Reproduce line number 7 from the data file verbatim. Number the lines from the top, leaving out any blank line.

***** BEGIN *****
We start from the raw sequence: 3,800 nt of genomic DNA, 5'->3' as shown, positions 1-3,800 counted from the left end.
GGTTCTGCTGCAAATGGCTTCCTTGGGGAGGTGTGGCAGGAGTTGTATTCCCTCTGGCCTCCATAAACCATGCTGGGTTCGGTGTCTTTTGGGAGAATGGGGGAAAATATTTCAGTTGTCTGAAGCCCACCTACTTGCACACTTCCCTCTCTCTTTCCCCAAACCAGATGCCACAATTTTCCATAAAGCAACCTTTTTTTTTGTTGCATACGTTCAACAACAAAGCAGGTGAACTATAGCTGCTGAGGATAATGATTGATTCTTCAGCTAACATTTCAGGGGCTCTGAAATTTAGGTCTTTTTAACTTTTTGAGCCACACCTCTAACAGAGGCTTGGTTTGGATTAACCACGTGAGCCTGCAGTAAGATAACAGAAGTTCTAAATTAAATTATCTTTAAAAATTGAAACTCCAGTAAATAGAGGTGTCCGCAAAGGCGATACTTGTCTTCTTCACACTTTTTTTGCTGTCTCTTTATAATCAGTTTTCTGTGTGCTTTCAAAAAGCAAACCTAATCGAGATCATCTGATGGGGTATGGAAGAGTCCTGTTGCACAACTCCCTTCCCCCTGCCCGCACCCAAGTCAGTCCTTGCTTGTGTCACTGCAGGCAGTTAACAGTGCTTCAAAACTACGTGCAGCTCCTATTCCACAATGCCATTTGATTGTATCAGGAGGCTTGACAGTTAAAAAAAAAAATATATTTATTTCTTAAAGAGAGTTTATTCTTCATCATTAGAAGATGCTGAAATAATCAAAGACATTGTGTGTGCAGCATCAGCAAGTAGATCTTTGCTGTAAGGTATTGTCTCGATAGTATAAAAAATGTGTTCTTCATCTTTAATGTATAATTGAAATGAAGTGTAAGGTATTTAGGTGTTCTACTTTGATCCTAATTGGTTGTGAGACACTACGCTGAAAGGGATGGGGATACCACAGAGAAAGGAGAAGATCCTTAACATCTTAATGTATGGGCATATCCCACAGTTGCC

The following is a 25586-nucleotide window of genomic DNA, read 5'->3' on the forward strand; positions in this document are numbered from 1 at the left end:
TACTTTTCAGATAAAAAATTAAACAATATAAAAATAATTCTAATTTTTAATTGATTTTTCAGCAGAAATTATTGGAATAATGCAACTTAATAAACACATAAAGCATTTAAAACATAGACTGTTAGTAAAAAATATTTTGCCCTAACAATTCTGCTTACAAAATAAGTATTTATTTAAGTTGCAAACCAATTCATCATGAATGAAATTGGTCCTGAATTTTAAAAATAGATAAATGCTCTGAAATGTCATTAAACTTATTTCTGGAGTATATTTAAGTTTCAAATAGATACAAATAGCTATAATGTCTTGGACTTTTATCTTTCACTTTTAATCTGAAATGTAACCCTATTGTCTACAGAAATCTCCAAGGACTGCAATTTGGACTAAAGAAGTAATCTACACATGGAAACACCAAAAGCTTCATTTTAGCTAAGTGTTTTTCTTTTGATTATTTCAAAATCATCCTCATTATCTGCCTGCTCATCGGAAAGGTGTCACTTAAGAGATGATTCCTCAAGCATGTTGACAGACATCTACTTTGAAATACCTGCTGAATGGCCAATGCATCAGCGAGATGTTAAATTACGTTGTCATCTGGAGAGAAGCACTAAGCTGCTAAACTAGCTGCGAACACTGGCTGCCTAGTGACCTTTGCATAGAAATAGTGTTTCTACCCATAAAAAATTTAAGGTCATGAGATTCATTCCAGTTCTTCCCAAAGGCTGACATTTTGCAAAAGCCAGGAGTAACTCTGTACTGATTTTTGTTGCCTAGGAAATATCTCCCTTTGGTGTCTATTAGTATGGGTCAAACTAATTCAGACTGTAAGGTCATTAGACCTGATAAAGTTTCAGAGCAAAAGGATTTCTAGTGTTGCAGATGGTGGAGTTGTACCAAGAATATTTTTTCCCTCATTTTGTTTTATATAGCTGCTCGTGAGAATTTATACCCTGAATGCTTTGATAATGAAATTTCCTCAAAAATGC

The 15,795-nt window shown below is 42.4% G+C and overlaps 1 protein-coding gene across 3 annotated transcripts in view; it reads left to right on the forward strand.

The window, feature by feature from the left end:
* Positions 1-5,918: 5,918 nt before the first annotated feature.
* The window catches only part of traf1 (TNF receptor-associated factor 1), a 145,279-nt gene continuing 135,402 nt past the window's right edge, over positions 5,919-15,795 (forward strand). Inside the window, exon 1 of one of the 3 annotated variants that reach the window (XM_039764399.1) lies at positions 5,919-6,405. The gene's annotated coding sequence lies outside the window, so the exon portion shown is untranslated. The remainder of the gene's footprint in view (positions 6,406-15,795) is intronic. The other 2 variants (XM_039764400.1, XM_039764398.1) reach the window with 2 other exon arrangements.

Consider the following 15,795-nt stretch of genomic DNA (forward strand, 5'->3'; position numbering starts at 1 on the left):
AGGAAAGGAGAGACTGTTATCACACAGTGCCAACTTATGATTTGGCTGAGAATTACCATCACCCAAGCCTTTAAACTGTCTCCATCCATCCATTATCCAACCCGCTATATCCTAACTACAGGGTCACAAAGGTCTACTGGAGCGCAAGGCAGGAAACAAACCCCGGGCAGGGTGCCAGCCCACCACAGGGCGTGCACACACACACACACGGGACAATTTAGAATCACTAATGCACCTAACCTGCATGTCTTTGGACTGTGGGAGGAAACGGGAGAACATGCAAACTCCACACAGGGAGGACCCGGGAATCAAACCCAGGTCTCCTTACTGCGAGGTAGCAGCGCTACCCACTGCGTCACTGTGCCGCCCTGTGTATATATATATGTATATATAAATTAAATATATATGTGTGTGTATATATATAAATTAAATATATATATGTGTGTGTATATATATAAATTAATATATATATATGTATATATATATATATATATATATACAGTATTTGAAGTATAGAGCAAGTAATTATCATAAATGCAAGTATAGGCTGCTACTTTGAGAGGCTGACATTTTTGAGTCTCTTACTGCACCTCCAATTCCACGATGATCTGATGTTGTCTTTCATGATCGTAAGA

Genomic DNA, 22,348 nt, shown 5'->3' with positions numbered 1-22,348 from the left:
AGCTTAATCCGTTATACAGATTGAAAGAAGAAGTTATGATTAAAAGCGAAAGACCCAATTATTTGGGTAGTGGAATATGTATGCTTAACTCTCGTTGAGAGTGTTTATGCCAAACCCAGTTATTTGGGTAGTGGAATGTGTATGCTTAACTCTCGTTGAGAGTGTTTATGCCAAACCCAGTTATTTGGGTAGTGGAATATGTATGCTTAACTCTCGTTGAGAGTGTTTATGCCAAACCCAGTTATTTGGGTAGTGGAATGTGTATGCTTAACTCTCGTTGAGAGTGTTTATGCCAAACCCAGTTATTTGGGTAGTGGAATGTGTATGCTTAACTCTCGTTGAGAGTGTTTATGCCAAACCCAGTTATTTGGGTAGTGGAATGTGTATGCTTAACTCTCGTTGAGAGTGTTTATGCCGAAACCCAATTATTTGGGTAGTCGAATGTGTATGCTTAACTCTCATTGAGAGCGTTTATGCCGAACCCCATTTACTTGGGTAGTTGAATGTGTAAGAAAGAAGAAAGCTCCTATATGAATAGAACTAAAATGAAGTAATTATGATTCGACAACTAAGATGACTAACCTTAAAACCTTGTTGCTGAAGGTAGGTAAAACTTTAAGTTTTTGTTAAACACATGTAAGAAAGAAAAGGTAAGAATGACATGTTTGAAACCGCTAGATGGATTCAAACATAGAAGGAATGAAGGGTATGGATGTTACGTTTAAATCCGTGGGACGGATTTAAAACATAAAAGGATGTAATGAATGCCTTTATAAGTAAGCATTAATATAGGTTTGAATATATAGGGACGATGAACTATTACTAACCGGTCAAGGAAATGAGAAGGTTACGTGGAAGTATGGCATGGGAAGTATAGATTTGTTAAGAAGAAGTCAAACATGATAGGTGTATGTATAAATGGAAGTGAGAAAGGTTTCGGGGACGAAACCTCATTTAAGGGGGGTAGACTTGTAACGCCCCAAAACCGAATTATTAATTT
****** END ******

* Positions 1-5,918: 5,918 nt before the first annotated feature.